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What's new ahead of the 2021 NASCAR Cup Series season

Nick Bromberg
·5-min read

Welcome to the 2021 NASCAR season. With the Cup Series beginning the season on Sunday at the Daytona 500, here’s everything new that you need to be aware of as the season gets underway.

Teams

By now, you know that Bubba Wallace is going to drive for a team co-owned by Michael Jordan and Denny Hamlin this season. Wallace’s No. 23 car will be a fifth Toyota entry behind the four cars from Joe Gibbs Racing. 23XI Racing effectively replaces Leavine Family Racing as JGR’s satellite entry.

There are other new teams in the Cup Series too, though 23XI is probably the only one who will run competitively on a regular basis. Daniel Suarez will drive the No. 99 for Trackhouse Racing, a team that announced Pitbull as a co-owner earlier this year. Life Fast Motorsports will also field the No. 78 car.

All three of those teams have charters for guaranteed entry into every Cup Series race this season. Two of those charters became available after Go Fas Racing sold its charter to go to a part-time schedule in 2021 and Germain Racing shut down.

LFR shut down too and its charter was purchased by Spire Motorsports. The team is fielding two cars in 2021 and one will be driven full-time by Corey LaJoie. It’s leasing a charter to Trackhouse for the season.

The charter roulette has ultimately led to JTG-Daugherty not having two charters this season. Ricky Stenhouse Jr. will drive full-time in the team’s No. 47 car like he did in 2020. Ryan Preece is back in the No. 37, but that car doesn’t have a charter and Preece will race part-time this season. He’ll have to qualify for the Daytona 500.

Bubba Wallace participates in the national anthem before a NASCAR Cup Series auto race Sunday, Sept. 6, 2020, in Darlington, S.C. (AP Photo/Chris Carlson)
Bubba Wallace will drive for Michael Jordan and Denny Hamlin in 2021. AP Photo/Chris Carlson)

Drivers

There are just two drivers running for Rookie of the Year in the Cup Series. Chase Briscoe takes over for Clint Bowyer in the No. 14 car at Stewart-Haas Racing. Bowyer will still be a weekly NASCAR fixture during the first half of the season as he transitions to calling races with Mike Joy and Jeff Gordon for Fox.

Briscoe, 26, won nine races during the 2020 Xfinity Series season though he finished fourth in the standings after struggling in the final race of the season.

The other full-time rookie is Anthony Alfredo at Front Row Motorsports. Both drivers will be making their first Cup Series starts on Sunday and Briscoe should easily win Rookie of the Year honors.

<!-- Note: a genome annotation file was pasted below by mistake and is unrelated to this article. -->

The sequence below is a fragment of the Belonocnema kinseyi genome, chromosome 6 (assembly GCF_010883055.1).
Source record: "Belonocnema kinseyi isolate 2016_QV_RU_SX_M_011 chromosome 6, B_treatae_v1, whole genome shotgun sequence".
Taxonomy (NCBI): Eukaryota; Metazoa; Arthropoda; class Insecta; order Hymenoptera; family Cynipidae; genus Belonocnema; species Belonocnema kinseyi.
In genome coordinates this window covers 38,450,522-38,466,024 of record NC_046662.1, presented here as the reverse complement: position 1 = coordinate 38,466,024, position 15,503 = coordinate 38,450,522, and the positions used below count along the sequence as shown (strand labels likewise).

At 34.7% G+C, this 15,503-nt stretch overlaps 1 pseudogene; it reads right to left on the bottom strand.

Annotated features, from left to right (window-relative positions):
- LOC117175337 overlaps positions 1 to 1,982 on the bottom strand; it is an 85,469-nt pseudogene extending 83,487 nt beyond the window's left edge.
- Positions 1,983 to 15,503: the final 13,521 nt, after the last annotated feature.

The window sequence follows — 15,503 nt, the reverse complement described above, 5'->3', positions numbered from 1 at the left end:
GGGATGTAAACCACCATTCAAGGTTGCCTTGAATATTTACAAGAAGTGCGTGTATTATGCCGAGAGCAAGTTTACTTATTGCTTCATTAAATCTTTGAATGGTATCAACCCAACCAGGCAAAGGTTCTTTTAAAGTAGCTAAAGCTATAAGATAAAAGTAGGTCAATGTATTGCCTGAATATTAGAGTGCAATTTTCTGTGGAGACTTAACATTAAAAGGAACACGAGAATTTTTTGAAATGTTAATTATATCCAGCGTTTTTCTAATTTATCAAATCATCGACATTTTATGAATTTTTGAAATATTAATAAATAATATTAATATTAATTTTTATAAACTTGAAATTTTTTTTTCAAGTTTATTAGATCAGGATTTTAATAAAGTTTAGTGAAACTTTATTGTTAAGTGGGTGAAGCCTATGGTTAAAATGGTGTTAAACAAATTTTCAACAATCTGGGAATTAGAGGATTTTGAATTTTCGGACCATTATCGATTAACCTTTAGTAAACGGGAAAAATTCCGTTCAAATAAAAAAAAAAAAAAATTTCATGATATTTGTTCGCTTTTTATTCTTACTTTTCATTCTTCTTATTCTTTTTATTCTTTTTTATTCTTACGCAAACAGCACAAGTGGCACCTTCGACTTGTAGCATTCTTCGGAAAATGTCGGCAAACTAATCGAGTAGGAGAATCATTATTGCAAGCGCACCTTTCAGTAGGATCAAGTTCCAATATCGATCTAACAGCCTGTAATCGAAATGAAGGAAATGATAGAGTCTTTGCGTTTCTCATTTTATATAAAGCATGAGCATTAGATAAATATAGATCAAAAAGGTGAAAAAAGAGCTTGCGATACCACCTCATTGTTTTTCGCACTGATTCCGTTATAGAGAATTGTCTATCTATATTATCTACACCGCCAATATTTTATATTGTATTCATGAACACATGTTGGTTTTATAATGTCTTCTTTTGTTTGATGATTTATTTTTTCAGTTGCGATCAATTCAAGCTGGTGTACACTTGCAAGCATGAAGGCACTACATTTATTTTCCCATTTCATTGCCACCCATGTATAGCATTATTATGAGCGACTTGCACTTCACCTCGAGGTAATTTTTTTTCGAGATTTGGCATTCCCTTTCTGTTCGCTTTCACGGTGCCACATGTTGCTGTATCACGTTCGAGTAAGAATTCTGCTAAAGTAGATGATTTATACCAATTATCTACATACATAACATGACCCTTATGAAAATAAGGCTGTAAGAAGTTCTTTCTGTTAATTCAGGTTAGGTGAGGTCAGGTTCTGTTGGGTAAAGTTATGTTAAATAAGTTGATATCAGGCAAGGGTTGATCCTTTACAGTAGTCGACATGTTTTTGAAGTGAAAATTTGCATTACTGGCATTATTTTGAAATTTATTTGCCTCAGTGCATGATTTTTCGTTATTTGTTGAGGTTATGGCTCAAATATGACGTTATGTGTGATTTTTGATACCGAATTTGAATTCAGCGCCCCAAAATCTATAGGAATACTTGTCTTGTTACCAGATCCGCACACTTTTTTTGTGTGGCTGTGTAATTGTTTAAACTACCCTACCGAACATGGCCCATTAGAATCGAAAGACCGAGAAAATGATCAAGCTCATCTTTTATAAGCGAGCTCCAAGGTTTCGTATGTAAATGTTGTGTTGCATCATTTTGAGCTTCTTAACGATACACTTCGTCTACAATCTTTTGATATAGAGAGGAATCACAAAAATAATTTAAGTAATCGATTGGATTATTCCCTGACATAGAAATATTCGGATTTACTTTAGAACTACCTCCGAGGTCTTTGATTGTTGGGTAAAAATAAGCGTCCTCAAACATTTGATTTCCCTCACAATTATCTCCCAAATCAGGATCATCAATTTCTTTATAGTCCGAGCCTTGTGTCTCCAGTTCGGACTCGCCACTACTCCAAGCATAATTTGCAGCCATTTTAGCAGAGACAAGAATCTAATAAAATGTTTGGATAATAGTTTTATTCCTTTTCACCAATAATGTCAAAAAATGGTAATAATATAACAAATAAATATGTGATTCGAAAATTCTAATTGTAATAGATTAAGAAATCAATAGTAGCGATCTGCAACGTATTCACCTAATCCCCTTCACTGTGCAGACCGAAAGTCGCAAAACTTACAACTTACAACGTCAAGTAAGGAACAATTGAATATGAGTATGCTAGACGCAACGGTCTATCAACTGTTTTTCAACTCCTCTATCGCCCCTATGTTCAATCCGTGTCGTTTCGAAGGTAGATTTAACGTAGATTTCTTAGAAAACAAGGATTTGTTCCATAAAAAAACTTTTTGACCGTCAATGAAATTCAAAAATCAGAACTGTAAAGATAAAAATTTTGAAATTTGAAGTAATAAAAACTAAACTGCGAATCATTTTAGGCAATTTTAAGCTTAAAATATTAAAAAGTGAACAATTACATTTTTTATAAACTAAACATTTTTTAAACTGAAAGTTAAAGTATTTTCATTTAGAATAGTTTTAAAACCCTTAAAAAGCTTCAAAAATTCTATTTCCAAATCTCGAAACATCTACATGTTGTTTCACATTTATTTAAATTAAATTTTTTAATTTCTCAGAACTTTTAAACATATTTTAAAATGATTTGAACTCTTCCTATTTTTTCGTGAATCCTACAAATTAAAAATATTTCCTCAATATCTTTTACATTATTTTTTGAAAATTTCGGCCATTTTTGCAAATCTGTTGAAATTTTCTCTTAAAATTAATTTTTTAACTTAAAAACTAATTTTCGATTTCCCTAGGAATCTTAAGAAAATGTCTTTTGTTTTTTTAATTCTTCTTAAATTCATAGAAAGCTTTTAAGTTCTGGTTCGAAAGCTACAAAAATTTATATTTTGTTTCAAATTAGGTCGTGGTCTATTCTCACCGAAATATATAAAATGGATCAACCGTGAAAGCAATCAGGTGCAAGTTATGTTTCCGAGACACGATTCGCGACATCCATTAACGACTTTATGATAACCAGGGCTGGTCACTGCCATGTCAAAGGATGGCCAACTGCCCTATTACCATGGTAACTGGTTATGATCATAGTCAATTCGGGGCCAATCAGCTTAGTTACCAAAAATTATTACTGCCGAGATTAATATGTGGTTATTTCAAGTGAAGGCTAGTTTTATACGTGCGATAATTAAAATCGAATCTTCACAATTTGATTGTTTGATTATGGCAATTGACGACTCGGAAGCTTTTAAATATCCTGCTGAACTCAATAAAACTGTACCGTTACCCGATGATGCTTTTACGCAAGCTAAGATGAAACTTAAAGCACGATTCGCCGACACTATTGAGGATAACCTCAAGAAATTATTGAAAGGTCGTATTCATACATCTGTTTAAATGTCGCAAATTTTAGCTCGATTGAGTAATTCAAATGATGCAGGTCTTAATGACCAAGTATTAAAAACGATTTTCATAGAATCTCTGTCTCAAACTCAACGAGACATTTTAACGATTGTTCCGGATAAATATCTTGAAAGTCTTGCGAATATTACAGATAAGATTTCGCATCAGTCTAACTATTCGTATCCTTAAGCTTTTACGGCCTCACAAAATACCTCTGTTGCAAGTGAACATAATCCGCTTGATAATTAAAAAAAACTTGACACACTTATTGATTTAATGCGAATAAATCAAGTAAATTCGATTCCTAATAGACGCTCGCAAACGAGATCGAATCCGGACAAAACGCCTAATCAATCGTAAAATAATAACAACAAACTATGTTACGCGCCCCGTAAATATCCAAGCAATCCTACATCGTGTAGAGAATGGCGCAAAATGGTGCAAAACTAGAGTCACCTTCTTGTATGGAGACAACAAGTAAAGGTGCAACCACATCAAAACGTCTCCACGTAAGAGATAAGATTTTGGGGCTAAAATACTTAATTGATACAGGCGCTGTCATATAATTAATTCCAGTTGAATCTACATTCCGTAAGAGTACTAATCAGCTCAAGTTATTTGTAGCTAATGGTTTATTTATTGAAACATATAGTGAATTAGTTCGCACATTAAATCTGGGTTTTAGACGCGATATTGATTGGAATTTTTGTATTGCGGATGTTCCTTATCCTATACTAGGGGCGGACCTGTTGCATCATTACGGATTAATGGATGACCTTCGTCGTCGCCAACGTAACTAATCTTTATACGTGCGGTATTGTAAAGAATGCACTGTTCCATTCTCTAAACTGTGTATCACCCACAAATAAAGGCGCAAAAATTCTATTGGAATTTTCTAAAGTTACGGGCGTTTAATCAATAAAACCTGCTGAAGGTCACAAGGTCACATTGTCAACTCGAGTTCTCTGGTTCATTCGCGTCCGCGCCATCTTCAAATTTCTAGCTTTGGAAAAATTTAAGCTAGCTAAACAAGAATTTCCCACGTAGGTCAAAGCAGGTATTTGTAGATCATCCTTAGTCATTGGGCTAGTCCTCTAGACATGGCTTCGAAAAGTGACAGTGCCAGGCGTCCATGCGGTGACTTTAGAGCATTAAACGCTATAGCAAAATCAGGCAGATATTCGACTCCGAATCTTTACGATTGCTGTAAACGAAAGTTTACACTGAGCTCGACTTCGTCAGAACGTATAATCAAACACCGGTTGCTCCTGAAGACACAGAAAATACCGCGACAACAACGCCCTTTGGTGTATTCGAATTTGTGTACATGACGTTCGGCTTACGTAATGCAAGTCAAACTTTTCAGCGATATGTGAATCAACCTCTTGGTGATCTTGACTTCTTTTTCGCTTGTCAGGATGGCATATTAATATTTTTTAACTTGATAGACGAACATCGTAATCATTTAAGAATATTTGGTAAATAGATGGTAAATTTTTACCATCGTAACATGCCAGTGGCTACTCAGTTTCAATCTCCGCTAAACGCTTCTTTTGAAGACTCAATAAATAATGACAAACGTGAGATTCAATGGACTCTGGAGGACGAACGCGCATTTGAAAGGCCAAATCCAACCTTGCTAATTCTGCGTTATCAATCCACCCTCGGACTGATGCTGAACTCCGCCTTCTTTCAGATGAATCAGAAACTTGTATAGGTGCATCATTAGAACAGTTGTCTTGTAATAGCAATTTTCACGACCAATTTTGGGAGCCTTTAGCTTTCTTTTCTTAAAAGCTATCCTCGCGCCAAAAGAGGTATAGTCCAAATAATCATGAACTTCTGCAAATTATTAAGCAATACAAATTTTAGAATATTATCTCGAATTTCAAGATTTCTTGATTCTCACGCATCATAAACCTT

Two of the biggest car swaps in the Cup Series come at Hendrick Motorsports. Alex Bowman shifts over to the No. 48 after Jimmie Johnson’s retirement as his crew largely comes with him in the move. That left Hendrick looking for another driver to replace Bowman what was the No. 88. And that driver is Kyle Larson.

Larson, who was fired from Chip Ganassi Racing after he said the N-word during a virtual race last spring, will drive the No. 5 car for HMS. As of now, Larson’s car will be sponsored largely by existing business-to-business companies for Hendrick’s automotive group or by companies Hendrick owns.

CGR will field Ross Chastain in what was Larson’s No. 42 car. Former Cup Series champion Matt Kenseth replaced Larson for the final 32 races of the 2020 season and Chastain takes over as the full-time driver in 2021.

Wallace is driving for 23XI after he spent the last three seasons at Richard Petty Motorsports. His replacement at RPM is Erik Jones.

Jones joins after Christopher Bell moved over to the No. 20 car at Joe Gibbs Racing following the Leavine Family Racing shutdown. Bell had a contract with Toyota and the manufacturer and JGR made the decision to replace Jones with Bell.

Ty Dillon was also left without a ride when Germain Racing shut down. He drove in Wallace’s car for the exhibition Busch Clash on Tuesday night and will drive for Gaunt Brothers Racing as the team attempts the Daytona 500 and other select races in 2021.

CHARLOTTE, NORTH CAROLINA - JANUARY 20: NASCAR driver Kyle Larson poses for a photo during the 2021 NASCAR Production Days at FOX Sports Studios on January 20, 2021 in Charlotte, North Carolina. (Photo by Jared C. Tilton/Getty Images)
Kyle Larson is driving for Hendrick Motorsports in 2021. (Photo by Jared C. Tilton/Getty Images)

Tracks

The 2021 season features some of the biggest schedule changes in quite some time. And the biggest change is to a track that is still hosting two races this season.

The March 28 race at Bristol will be on a dirt track created on top of the normal concrete track. It’s set to be the first dirt track race in Cup Series history after the Truck Series has run at Eldora Speedway in recent years.

There are four other tracks new to the Cup Series on the schedule. NASCAR is racing at Circuit of the Americas in Austin, Texas, for the first time in May and the Cup Series is visiting Nashville Speedway on June 20 and Road America on July 4.

The annual Brickyard 400 on the Indianapolis oval has also been replaced with a road course race on Aug. 15. It’s the first time the Cup Series has raced on the Indy road course.

The Daytona road course is also the site of the second points race of the season. The race replaces an early-season trip to Auto Club Speedway in California because of COVID-19 restrictions in the state. NASCAR’s Western swing — which was completed just before the pandemic shut the season down in 2020 — will include only Phoenix and Las Vegas in March.

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